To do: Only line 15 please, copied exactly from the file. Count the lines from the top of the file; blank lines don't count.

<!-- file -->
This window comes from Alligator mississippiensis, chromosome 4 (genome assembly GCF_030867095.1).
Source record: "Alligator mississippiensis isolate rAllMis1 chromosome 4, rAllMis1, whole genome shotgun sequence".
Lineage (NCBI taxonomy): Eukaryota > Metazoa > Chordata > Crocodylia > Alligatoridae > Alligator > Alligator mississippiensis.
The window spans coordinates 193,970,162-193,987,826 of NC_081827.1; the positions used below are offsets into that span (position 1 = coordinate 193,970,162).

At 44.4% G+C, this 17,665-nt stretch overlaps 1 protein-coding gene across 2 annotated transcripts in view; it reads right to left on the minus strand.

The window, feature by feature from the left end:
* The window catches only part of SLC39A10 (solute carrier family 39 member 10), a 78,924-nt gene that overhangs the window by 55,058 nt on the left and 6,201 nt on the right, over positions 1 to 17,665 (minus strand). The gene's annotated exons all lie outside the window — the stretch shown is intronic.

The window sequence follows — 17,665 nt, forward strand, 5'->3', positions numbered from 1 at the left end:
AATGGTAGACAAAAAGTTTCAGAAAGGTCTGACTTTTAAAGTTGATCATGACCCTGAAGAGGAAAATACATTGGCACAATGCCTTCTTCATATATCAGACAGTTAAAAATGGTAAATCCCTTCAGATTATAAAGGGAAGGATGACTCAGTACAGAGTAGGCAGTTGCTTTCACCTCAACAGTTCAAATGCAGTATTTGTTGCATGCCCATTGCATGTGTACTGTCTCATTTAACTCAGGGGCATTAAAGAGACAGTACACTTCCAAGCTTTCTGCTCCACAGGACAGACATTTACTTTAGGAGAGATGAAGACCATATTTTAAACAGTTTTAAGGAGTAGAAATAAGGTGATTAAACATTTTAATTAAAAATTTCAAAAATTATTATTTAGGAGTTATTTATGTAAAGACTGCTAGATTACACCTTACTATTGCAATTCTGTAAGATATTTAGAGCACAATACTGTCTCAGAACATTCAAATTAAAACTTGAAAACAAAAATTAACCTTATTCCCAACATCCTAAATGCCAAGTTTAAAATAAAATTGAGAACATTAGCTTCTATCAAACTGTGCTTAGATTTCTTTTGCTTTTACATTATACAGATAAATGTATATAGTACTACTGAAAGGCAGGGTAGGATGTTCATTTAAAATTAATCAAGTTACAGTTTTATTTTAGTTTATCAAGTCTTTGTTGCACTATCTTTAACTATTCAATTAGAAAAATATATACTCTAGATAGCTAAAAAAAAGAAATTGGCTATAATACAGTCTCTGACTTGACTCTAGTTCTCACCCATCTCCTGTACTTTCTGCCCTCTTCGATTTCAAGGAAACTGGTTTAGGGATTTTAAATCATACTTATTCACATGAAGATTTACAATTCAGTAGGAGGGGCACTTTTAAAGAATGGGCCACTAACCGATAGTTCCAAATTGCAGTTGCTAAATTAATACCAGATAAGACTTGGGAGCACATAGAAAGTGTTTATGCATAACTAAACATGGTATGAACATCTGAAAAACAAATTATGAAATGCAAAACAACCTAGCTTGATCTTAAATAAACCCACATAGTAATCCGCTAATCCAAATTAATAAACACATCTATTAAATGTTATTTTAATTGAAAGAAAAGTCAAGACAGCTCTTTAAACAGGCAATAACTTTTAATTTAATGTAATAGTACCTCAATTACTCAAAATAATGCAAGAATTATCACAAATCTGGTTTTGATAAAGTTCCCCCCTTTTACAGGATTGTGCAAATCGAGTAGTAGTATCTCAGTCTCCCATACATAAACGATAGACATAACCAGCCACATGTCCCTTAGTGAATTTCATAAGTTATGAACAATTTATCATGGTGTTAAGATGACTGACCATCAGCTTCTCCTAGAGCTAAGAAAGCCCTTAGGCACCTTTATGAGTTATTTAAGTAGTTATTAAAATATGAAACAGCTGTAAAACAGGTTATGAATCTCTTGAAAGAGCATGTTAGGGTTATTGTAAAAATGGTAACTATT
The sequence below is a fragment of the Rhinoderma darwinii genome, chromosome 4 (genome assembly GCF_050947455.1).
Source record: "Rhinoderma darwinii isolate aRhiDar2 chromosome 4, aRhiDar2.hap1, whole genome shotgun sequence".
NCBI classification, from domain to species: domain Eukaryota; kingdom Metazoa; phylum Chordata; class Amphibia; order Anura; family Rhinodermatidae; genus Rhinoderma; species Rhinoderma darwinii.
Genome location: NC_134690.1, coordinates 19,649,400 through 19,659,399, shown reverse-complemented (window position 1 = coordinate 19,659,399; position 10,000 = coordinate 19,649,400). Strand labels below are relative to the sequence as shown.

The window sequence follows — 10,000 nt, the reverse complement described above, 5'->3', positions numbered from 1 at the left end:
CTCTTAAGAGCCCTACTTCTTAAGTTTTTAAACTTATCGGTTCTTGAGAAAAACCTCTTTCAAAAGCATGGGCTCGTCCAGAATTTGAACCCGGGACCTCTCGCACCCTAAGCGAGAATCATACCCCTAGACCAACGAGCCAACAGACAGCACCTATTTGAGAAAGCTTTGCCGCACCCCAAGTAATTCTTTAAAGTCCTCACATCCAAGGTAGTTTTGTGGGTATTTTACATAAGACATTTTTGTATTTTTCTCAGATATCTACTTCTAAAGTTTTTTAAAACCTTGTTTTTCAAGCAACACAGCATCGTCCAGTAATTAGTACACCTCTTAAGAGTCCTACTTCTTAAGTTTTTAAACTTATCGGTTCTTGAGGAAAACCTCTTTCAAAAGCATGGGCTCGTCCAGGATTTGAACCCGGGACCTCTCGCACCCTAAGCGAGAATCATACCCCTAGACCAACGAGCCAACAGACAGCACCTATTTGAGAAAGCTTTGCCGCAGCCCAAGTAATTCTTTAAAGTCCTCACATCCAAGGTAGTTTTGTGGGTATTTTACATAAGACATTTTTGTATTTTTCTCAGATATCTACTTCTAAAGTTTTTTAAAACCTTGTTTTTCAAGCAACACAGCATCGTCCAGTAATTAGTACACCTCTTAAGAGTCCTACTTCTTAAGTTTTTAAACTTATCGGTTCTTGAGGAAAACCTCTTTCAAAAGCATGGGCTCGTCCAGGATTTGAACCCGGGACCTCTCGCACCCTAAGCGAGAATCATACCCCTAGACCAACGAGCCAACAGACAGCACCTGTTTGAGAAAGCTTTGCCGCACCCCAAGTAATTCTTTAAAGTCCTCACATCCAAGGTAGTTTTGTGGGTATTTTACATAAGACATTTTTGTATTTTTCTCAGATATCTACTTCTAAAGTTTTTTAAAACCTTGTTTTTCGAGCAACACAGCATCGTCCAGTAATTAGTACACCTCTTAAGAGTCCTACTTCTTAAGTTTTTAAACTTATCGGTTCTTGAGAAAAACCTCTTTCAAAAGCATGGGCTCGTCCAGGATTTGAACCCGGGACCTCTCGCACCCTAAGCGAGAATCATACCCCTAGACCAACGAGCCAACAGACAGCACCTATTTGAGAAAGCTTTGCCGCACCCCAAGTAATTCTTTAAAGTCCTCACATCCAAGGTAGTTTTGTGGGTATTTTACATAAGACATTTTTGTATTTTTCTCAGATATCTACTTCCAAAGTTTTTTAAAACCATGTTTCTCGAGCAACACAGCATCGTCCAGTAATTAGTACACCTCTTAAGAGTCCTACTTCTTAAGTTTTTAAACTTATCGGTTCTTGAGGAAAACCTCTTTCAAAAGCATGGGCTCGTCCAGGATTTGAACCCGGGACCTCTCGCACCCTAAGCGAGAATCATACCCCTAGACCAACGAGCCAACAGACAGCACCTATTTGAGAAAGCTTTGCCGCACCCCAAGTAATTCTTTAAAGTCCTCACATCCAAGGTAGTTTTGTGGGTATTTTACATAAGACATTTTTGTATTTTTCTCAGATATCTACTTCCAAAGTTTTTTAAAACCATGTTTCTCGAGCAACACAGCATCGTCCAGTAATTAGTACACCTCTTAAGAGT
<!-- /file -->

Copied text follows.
CTCTTAAGAGCCCTACTTCTTAAGTTTTTAAACTTATCGGTTCTTGAGAAAAACCTCTTTCAAAAGCATGGGCTCGTCCAGAATTTGAACCCGGGACCTCTCGCACCCTAAGCGAGAATCATACCCCTAGACCAACGAGCCAACAGACAGCACCTATTTGAGAAAGCTTTGCCGCACCCCAAGTAATTCTTTAAAGTCCTCACATCCAAGGTAGTTTTGTGGGTATTTTACATAAGACATTTTTGTATTTTTCTCAGATATCTACTTCTAAAGTTTTTTAAAACCTTGTTTTTCAAGCAACACAGCATCGTCCAGTAATTAGTACACCTCTTAAGAGTCCTACTTCTTAAGTTTTTAAACTTATCGGTTCTTGAGGAAAACCTCTTTCAAAAGCATGGGCTCGTCCAGGATTTGAACCCGGGACCTCTCGCACCCTAAGCGAGAATCATACCCCTAGACCAACGAGCCAACAGACAGCACCTATTTGAGAAAGCTTTGCCGCAGCCCAAGTAATTCTTTAAAGTCCTCACATCCAAGGTAGTTTTGTGGGTATTTTACATAAGACATTTTTGTATTTTTCTCAGATATCTACTTCTAAAGTTTTTTAAAACCTTGTTTTTCAAGCAACACAGCATCGTCCAGTAATTAGTACACCTCTTAAGAGTCCTACTTCTTAAGTTTTTAAACTTATCGGTTCTTGAGGAAAACCTCTTTCAAAAGCATGGGCTCGTCCAGGATTTGAACCCGGGACCTCTCGCACCCTAAGCGAGAATCATACCCCTAGACCAACGAGCCAACAGACAGCACCTGTTTGAGAAAGCTTTGCCGCACCCCAAGTAATTCTTTAAAGTCCTCACATCCAAGGTAGTTTTGTGGGTATTTTACATAAGACATTTTTGTATTTTTCTCAGATATCTACTTCTAAAGTTTTTTAAAACCTTGTTTTTCGAGCAACACAGCATCGTCCAGTAATTAGTACACCTCTTAAGAGTCCTACTTCTTAAGTTTTTAAACTTATCGGTTCTTGAGAAAAACCTCTTTCAAAAGCATGGGCTCGTCCAGGATTTGAACCCGGGACCTCTCGCACCCTAAGCGAGAATCATACCCCTAGACCAACGAGCCAACAGACAGCACCTATTTGAGAAAGCTTTGCCGCACCCCAAGTAATTCTTTAAAGTCCTCACATCCAAGGTAGTTTTGTGGGTATTTTACATAAGACATTTTTGTATTTTTCTCAGATATCTACTTCCAAAGTTTTTTAAAACCATGTTTCTCGAGCAACACAGCATCGTCCAGTAATTAGTACACCTCTTAAGAGTCCTACTTCTTAAGTTTTTAAACTTATCGGTTCTTGAGGAAAACCTCTTTCAAAAGCATGGGCTCGTCCAGGATTTGAACCCGGGACCTCTCGCACCCTAAGCGAGAATCATACCCCTAGACCAACGAGCCAACAGACAGCACCTATTTGAGAAAGCTTTGCCGCACCCCAAGTAATTCTTTAAAGTCCTCACATCCAAGGTAGTTTTGTGGGTATTTTACATAAGACATTTTTGTATTTTTCTCAGATATCTACTTCCAAAGTTTTTTAAAACCATGTTTCTCGAGCAACACAGCATCGTCCAGTAATTAGTACACCTCTTAAGAGT